NJ Bill Would Add PTSD to Med Marijuana Program, Christie Fears Legalization
As the fight for an end to the ridiculous drug war continues, legislation has been advanced by a New Jersey assembly committee that would allow those suffering with Post Traumatic Stress Disorder to participate in the state’s medical marijuana program.
Essentially, the bill would add PTSD to the list of illnesses that can be legally treated in New Jersey using medical marijuana. The Oversight Committee voted 3-0 to forward the bill to the full assembly.
Assemblyman Ronald Dancer abstained from the vote. In March 2015, the assembly actually approved a similar bill but it died in the Senate Committee. Chairman of the Oversight Committee and co-sponsor of the bill, assemblyman Gusciora, is more optimistic about the bill’s chances of passing in both houses in 2016, however.
One major turning point was the testimony of a U.S. Army soldier returning from three tours of duty from Iraq and Afghanistan. Phillip Dume who pointed out the extraordinary high rates of suicide with people suffering from PTSD. Dume said “It helps me out. It’s one reason I’m able to speak to you guys. It helps me focus. It helps me calm down. It helps me sleep.”
Dr. Alexander Neumeister, a Brooklyn psychologist who has conducted research into PTSD and the brain also testified before the committee and stated that, “People who use it report it as safe and highly effective.”
Not surprisingly, the Garden State Goering, Governor Chris Christie, is resisting the expansion of the medical marijuana program labeling it, “A front for legalization,” in 2014. Christie’s statement on the matter while not at all unexpected, simply reiterates the vast disconnect between the positions of the American people and those who hold elected office.
Despite Christie’s constant harping about his love for the U.S. military, it appears his loyalty ends when the troops come home. If there’s a war to be fought, Christie is always the most patriotic man in the room. Once those soldiers return and need assistance, however, Christie takes a different attitude. It’s either “shape up or shut up,” a motto that has served Christie and other thuggish officials well in the past.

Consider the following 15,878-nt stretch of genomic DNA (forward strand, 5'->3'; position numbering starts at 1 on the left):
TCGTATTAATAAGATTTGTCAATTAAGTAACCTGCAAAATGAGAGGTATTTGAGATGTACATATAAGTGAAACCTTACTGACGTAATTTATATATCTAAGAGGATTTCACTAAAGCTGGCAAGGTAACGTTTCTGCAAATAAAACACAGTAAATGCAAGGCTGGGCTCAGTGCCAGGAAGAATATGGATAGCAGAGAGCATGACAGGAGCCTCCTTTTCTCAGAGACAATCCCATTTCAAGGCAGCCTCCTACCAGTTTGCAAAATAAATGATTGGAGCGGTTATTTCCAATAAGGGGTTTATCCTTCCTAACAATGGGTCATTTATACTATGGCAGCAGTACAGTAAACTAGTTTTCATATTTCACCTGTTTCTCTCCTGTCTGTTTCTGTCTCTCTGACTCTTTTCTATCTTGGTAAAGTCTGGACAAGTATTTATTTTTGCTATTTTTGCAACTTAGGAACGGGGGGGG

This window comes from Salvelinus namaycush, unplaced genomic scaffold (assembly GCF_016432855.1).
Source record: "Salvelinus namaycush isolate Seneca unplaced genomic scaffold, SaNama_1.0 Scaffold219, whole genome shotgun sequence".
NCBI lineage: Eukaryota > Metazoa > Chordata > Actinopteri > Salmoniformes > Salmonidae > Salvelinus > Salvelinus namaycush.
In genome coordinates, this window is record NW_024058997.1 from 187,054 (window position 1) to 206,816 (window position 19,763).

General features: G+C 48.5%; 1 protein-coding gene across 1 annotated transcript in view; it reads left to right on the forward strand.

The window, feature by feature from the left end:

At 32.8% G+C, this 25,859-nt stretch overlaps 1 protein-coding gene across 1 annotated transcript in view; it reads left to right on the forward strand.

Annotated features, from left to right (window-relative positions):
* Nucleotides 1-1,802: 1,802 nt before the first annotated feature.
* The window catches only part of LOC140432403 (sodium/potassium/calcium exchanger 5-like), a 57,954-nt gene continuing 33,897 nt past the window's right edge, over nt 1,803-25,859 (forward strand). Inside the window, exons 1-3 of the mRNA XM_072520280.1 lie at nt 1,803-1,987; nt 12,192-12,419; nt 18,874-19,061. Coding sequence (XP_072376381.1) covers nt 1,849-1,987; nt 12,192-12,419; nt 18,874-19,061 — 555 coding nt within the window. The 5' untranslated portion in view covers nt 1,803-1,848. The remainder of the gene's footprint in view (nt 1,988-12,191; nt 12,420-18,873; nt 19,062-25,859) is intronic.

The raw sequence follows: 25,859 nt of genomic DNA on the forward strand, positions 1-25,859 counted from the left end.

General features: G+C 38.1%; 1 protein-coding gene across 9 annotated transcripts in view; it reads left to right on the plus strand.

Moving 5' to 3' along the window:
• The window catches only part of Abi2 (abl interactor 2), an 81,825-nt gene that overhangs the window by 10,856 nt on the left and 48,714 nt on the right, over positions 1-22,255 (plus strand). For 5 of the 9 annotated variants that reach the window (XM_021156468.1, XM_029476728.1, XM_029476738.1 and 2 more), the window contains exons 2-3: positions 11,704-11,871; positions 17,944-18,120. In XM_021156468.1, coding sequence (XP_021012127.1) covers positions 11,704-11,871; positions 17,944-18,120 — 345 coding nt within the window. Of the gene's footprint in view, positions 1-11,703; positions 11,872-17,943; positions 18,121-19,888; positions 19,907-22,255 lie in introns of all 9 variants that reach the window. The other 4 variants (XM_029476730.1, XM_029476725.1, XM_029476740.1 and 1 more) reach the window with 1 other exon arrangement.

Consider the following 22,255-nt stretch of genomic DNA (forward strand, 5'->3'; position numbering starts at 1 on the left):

But there are many more people in the state of New Jersey that suffer from PTSD and this leaves them out in the cold as well. While Christie worries that the expansion of the medical marijuana program is a front for legalization (it’s not), New Jersey residents should all ask the question, exactly what would be the problem in that? Would New Jersey’s jails suddenly have more space? Would New Jersey police be able to focus on violent crime? Would we be taking a step toward a world where we did not throw peaceful people into cages for possessing a plant?
After all, despite the constant propaganda coming from law enforcement, government, and corporations, the plant has yet to cripple the New Jersey subway system, intentionally create traffic jams for reasons of spite and extortion or privatized the state’s public pension system. Indeed, there are many problems facing the state of New Jersey, but marijuana clearly isn’t one.
This article (NJ Bill Would Add PTSD to Med Marijuana Program, Christie Fears Legalization) can be republished under a Creative Commons license with attribution to Brandon Turbeville and Natural Blaze.com.
Brandon Turbeville – article archive here – is an author out of Florence, South Carolina. He is the author of six books, Codex Alimentarius — The End of Health Freedom, 7 Real Conspiracies,Five Sense Solutions andDispatches From a Dissident, volume 1 and volume 2, The Road to Damascus: The Anglo-American Assault on Syria, and The Difference it Makes: 36 Reasons Why Hillary Clinton Should Never Be President. Turbeville has published over 600 articles dealing on a wide variety of subjects including health, economics, government corruption, and civil liberties. Brandon Turbeville’s podcast Truth on The Tracks can be found every Monday night 9 pm EST at UCYTV. He is available for radio and TV interviews. Please contact activistpost (at) gmail.com.